There’s a certain house on a certain street that everyone talks about. A house full of secrets…
So begins this entry from the DC Graphic Novels for Kids line, which recently brought us the excellent Anti/Hero. I loved that – review here – and I love this. It’s another bright, smart read for bright smart kids. I love this now and I know I’d have adored it when I was eight or so.
Zatanna lives with her dad Zatara and his pet bunny Pocus in a very large, very old house. Her mother is no longer among the living, but there’s no shortage of love, or fun.
At school later that day – which happens to be 31 October – Zatanna is subjected to a spot of bullying.
The magician’s daughter has no idea she’s responsible for the red faces, having tapped into her natural powers. When she arrives home, she finds her dad bruised and ruffled. He makes an excuse before leaving for ‘a last-minute gig’. Worried about what’s up, Zatanna can’t resist sneaking into her father’s workshop…
Sindella. There’s a name familiar to veteran comic book fans – Zatanna’s mother appeared only a handful of times, when Zee joined the Justice League of America in the Seventies. This story is set in a different continuity, but I appreciate children’s novelist Matthew Cody’s deep diving. Heck, he even has illustrator Yoshi Yoshitani give Zatanna the ponytail she adopted in that JLA story. There are other nods to the comic book DC Universe – including a guest role for one of my favourite DC mischief makers.
The star of the show, though, is this new Zatanna – curious but not reckless, smart but no genius, perky but not annoying. In short, she’s great company, the perfect protagonist without being perfect. Her reactions to the secrets she learns are very human, grounding the more magical moments.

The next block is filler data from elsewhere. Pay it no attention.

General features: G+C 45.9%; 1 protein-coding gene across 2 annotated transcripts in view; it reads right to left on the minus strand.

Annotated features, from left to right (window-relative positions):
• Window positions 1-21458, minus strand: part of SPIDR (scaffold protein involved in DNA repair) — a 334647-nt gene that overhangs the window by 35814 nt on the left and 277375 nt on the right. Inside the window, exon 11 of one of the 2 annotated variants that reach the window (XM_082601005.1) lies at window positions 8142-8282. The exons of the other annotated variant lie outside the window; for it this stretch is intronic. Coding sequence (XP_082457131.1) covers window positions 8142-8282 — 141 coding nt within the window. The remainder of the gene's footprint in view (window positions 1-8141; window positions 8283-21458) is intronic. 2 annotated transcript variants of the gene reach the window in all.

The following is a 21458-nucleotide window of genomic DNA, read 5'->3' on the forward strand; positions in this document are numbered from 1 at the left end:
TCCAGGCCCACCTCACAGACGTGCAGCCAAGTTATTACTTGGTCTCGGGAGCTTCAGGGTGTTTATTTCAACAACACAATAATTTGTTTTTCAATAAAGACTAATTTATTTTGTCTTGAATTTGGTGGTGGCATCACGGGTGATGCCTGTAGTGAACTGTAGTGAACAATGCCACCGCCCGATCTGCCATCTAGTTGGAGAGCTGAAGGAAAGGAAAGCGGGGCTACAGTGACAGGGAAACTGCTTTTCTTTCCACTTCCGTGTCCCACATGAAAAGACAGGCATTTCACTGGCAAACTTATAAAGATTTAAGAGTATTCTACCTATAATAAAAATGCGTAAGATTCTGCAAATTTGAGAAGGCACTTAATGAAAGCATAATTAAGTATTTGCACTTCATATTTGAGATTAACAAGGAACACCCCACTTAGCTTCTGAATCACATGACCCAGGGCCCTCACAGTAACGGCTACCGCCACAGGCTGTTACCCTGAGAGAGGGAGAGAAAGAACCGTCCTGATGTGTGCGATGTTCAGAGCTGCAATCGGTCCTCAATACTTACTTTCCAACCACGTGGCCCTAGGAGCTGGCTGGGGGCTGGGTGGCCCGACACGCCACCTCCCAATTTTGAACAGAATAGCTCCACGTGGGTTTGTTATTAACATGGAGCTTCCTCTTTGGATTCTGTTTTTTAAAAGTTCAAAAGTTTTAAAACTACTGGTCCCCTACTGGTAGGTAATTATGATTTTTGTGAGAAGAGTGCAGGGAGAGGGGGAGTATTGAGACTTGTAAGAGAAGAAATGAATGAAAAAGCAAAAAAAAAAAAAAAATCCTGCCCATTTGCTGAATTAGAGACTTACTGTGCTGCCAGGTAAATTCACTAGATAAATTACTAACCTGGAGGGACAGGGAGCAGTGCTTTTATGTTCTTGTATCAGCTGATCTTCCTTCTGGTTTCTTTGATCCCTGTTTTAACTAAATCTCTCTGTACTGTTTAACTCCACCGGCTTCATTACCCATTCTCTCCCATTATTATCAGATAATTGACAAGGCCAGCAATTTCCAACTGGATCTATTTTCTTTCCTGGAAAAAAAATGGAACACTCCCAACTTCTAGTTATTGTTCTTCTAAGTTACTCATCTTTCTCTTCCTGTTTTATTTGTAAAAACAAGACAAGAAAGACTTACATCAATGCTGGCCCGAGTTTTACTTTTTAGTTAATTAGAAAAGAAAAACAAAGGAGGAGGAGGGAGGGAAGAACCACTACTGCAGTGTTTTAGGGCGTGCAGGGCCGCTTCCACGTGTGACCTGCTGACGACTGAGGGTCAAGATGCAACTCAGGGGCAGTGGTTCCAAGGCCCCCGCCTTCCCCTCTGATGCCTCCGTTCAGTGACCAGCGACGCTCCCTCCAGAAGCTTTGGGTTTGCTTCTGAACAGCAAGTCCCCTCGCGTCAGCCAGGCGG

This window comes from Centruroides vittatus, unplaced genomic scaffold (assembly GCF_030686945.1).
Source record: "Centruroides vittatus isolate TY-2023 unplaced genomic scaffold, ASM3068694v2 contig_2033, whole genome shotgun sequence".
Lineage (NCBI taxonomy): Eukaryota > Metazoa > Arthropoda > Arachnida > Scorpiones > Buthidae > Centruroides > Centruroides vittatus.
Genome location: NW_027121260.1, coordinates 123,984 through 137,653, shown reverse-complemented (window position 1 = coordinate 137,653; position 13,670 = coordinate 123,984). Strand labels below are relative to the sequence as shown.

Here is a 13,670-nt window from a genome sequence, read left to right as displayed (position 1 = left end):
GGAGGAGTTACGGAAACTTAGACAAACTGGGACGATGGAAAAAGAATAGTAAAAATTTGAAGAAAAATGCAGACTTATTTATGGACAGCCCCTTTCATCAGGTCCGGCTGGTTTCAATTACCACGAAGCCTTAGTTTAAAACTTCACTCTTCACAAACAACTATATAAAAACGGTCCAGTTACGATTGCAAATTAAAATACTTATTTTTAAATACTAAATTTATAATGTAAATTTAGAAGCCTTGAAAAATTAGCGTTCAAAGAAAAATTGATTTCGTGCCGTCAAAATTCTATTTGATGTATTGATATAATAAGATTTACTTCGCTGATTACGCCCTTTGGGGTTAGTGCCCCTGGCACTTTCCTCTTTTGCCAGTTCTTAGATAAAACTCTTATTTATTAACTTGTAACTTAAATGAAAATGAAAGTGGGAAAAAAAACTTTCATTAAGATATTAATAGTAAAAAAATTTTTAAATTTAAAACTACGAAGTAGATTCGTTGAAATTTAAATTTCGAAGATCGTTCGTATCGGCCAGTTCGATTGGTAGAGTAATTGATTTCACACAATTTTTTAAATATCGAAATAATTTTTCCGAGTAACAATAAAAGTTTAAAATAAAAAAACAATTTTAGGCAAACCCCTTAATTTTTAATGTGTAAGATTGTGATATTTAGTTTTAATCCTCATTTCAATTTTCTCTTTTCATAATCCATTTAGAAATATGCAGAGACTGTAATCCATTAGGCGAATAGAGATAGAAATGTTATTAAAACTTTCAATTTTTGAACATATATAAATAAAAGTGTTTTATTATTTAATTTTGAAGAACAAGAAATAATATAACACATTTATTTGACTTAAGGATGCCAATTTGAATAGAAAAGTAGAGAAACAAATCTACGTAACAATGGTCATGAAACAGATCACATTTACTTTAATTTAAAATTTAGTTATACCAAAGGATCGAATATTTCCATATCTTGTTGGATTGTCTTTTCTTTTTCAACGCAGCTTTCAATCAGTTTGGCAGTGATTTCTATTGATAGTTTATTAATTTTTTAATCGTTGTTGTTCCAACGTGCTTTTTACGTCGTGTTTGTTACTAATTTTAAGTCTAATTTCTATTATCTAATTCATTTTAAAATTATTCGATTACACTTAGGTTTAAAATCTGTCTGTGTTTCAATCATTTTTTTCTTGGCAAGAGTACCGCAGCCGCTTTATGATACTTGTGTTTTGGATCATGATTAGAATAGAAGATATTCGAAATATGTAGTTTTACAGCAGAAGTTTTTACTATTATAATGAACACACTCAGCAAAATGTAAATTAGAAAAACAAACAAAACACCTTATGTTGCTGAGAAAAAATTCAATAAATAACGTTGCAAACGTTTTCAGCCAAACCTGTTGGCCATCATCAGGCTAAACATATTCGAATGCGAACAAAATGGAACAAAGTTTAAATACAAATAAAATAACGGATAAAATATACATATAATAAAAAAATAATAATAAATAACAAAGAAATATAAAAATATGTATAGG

And there are many – strange beings abound, some friendly, others decidedly not; my favourite is a very unusual sphinx (I know, sphinxes being oh-so-mundane). As for Cody’s original villain, she’s very much in the Disney wicked queen mould – one of many reasons someone should adapt Zatanna and the House of Secrets for the screen.
A massive reason is the artwork of the aforementioned Yoshi Yoshitani – sumptuous doesn’t begin to describe how gorgeous it is. Every panel invites the eye to linger, but Cody’s well-crafted script propels us along and Yoshitani proves adept at continuity – their storytelling is terrific. Characters have all the character you could ask – John Zatara looks like the nicest man in the world – while the House itself is extremely seductive. If I had the cash I’d beg Yoshitani to be my interior decorator – those carpets, the furniture, the carvings everywhere! The amount of detail Yoshitani puts in speaks to this work being a real labour of love; from the enticing cover with the telling welcome mat to the final optimistic image, Zatanna and the House of Secrets is a visual treat.
Letter artist Ariana Maher’s work complements Yoshitani’s visuals wonderfully well, the fonts veering between friendly and fantastic according to the needs of the scene. Especially attractive are the villain’s spell glyphs.
Binding the five chapters together, and surrounding the whole, are attractive, sympathetic interstitial and bookend pieces courtesy of production designer Amie Brockway-Metcalf.
This truly is a gorgeous package, a book its young readers will treasure. Its 130 story pages fly by in a whirl of mystery and magic.
Again, I adored this graphic novel. I’ll be buying copies for my nieces, knowing they, too, will love getting lost in the House of Secrets. How about you?